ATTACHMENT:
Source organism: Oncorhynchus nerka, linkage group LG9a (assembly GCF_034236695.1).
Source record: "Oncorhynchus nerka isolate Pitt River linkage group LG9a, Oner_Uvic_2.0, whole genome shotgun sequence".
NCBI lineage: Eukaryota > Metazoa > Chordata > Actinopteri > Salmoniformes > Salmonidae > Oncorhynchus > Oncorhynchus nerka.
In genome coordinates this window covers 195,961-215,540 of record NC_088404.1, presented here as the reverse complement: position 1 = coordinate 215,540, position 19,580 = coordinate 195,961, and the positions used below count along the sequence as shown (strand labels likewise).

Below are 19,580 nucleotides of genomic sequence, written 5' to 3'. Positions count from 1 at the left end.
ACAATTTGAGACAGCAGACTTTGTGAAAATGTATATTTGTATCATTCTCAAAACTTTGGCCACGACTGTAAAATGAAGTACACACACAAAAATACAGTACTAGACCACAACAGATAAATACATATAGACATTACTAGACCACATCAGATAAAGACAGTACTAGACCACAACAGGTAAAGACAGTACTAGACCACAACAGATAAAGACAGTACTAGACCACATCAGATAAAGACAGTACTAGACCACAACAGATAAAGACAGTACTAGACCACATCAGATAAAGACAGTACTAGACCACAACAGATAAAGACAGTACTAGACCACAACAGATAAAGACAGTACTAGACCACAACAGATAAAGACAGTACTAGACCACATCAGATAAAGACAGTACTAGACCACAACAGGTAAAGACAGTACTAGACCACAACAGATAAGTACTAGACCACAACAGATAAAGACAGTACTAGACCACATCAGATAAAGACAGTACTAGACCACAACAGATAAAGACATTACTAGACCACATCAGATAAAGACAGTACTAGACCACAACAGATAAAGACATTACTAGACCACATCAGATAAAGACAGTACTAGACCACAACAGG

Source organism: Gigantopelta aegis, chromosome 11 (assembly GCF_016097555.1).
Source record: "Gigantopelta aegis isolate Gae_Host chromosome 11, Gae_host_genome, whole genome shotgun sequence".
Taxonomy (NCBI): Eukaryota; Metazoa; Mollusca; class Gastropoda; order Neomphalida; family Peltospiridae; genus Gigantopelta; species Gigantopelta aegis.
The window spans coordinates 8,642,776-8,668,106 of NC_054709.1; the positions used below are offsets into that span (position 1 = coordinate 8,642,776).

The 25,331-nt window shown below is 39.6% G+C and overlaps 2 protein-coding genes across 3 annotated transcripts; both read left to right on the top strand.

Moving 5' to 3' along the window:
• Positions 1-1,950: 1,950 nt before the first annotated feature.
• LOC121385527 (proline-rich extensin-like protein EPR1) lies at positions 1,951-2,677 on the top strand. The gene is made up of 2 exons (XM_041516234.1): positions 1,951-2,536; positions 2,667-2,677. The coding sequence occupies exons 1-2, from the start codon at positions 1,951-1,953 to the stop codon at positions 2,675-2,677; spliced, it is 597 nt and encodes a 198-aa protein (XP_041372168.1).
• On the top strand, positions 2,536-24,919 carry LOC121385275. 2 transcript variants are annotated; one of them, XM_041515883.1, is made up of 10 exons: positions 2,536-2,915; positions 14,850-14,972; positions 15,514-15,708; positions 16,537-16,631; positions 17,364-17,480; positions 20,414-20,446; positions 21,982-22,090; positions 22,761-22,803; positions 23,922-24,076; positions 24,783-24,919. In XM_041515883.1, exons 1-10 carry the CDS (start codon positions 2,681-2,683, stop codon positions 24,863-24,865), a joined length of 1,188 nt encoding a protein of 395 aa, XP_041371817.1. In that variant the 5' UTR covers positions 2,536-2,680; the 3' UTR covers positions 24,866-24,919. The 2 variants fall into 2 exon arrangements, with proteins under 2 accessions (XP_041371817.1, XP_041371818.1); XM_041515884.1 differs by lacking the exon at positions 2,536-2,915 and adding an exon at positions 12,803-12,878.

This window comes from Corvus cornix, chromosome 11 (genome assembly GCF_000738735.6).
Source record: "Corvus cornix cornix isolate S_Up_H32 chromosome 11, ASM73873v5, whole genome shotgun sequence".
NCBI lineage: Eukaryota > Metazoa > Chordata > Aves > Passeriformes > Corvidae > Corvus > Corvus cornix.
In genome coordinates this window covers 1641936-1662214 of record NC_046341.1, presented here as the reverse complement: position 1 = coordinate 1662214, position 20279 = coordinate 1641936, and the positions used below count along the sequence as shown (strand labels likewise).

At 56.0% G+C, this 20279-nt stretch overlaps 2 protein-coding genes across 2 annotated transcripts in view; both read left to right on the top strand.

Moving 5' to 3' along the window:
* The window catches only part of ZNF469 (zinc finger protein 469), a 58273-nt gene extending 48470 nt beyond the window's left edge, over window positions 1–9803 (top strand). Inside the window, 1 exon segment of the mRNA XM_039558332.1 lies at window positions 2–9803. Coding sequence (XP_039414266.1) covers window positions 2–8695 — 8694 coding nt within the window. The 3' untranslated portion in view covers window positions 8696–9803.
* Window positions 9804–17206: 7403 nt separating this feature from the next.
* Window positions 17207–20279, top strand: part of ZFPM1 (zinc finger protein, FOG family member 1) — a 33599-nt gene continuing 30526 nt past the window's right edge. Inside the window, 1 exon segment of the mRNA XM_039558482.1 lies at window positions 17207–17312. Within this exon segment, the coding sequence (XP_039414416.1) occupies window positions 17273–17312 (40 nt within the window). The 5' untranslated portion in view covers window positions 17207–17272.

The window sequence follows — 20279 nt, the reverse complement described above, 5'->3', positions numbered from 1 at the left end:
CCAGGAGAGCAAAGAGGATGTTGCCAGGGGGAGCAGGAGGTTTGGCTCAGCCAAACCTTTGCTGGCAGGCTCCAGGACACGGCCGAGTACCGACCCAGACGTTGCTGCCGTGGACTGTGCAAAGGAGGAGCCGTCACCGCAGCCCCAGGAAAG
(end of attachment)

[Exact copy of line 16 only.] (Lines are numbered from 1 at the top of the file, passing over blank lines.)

This window comes from Corvus cornix, chromosome 11 (genome assembly GCF_000738735.6).